Yesterday the Supreme Court heard oral argument in Babb v. Wilkie.  The question before the Court was whether federal workers alleging age discrimination under the Age Discrimination in Employment Act (ADEA) must show that the adverse action would not have happened “but for” their age, or whether the government can be held liable if age was simply a “motivating factor.”  Observers said that questions from the Court’s four liberals and Justice Alito appeared to suggest that they favored the more lenient “motivating factor” approach.  In one notable exchange from the argument, Chief Justice Roberts asked whether a federal employer saying “OK, Boomer” to a job applicant would be actionable under the ADEA.

The Supreme Court of Appeals of West Virginia, the state’s highest court, heard oral argument yesterday in a challenge to the state’s private sector right-to-work law.  The state AFL-CIO sued to block the law after its enactment in 2016.  The labor federation alleged that the law allowing employees to benefit from union representation while not paying agency fees was an unlawful taking.  A circuit judge granted a preliminary injunction, but the Supreme Court of Appeals later reversed it and allowed the law to take effect.  At oral argument, the justices discussed the relevance of Janus v. AFSCME.  One justice claimed that Janus was immaterial to the case at hand because of its limitation to the public sector, while another justice asserted that the logic of Janus was even more applicable to the private sector than the public sector.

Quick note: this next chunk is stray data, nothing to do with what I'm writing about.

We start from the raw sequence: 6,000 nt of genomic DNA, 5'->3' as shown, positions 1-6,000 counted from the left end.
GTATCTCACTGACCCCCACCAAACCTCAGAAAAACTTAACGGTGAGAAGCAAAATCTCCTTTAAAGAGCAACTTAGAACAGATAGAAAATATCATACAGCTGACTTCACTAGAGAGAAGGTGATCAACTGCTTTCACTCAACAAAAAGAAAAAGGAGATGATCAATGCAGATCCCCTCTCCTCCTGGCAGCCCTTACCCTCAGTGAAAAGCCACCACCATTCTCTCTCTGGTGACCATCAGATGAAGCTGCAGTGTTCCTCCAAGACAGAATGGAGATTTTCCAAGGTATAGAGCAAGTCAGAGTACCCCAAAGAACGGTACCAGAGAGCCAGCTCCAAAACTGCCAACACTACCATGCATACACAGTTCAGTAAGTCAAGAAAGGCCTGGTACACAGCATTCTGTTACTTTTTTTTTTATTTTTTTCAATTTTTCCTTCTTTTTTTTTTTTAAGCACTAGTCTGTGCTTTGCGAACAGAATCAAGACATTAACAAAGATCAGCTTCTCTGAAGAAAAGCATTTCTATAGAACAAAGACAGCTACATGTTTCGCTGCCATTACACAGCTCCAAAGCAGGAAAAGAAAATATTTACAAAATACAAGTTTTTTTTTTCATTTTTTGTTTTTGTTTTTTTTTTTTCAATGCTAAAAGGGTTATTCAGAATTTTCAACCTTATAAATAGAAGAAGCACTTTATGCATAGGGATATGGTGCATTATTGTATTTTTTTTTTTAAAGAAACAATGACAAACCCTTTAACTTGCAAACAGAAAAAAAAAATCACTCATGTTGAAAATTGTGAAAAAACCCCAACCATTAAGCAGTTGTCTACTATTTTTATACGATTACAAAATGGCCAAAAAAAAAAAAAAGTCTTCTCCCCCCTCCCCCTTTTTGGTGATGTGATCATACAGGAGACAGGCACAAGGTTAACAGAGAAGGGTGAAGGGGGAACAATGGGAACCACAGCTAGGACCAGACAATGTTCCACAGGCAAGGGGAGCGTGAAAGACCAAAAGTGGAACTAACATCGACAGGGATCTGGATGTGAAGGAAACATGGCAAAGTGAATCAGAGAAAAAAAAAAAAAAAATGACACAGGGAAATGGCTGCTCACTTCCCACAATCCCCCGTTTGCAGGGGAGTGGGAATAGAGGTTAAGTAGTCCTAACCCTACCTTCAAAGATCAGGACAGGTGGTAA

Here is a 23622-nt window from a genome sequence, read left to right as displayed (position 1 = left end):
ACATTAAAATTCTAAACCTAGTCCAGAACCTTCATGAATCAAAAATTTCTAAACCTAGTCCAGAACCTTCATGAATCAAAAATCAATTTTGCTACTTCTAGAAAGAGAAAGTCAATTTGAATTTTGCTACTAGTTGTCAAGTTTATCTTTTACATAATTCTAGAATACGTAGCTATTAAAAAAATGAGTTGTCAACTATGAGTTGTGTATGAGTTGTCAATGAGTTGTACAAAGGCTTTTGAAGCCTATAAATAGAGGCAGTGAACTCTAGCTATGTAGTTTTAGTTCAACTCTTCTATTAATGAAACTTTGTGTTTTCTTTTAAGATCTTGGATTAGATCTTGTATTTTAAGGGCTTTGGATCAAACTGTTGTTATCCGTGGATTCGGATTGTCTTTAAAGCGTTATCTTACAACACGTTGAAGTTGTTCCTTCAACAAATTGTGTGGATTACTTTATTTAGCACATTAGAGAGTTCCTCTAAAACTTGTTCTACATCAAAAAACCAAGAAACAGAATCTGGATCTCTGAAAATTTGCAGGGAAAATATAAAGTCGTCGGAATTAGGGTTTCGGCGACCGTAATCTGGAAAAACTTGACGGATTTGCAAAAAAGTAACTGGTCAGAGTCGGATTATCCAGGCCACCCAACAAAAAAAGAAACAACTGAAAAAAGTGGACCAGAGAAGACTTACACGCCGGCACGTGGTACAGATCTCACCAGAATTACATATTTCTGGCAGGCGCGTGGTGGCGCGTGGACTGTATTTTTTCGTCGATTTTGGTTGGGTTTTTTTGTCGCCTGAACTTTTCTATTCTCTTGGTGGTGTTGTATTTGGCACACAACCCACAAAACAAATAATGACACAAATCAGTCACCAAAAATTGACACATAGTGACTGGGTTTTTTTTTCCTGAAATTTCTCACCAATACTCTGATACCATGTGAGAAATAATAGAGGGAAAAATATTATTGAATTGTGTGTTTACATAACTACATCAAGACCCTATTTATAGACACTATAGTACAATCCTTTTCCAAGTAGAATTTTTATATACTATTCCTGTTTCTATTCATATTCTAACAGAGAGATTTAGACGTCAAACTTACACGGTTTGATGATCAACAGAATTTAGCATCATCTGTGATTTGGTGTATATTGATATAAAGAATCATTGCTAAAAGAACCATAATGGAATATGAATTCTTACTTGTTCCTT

Virginia’s legislature voted to ratify the Equal Rights Amendment (ERA) yesterday, becoming the thirty-eighth state to endorse the constitutional amendment.  While the requisite three quarters of states have now approved the amendment, the deadline for ratification technically expired in 1982.  For the moment, the future of the amendment is uncertain.

Earlier this week, the Supreme Court denied certiorari in Branch v. Massachusetts Department of Labor Relations, avoiding (at least for now) a post-Janus showdown over unions’ ability to serve as the exclusive bargaining representatives of public sector employees.  In filing a cert petition, the National Right to Work Legal Defense Foundation had urged the Court to overturn the decision of the Massachusetts Supreme Judicial Court, which had found that exclusive representation did not violate dissenting employees’ First Amendment rights.

The National Labor Relations Board (NLRB) received over 12,000 comments in response to a proposed rule that would deny student employees the protections of the National Labor Relations Act.  The NLRB resorted to rulemaking in its effort to overturn the 2016 Columbia University decision (which declared most student teaching and research assistants to be “employees” under Section 2(3) of the Act) after unions jointly agreed to not bring cases that could risk a reversal before the Board.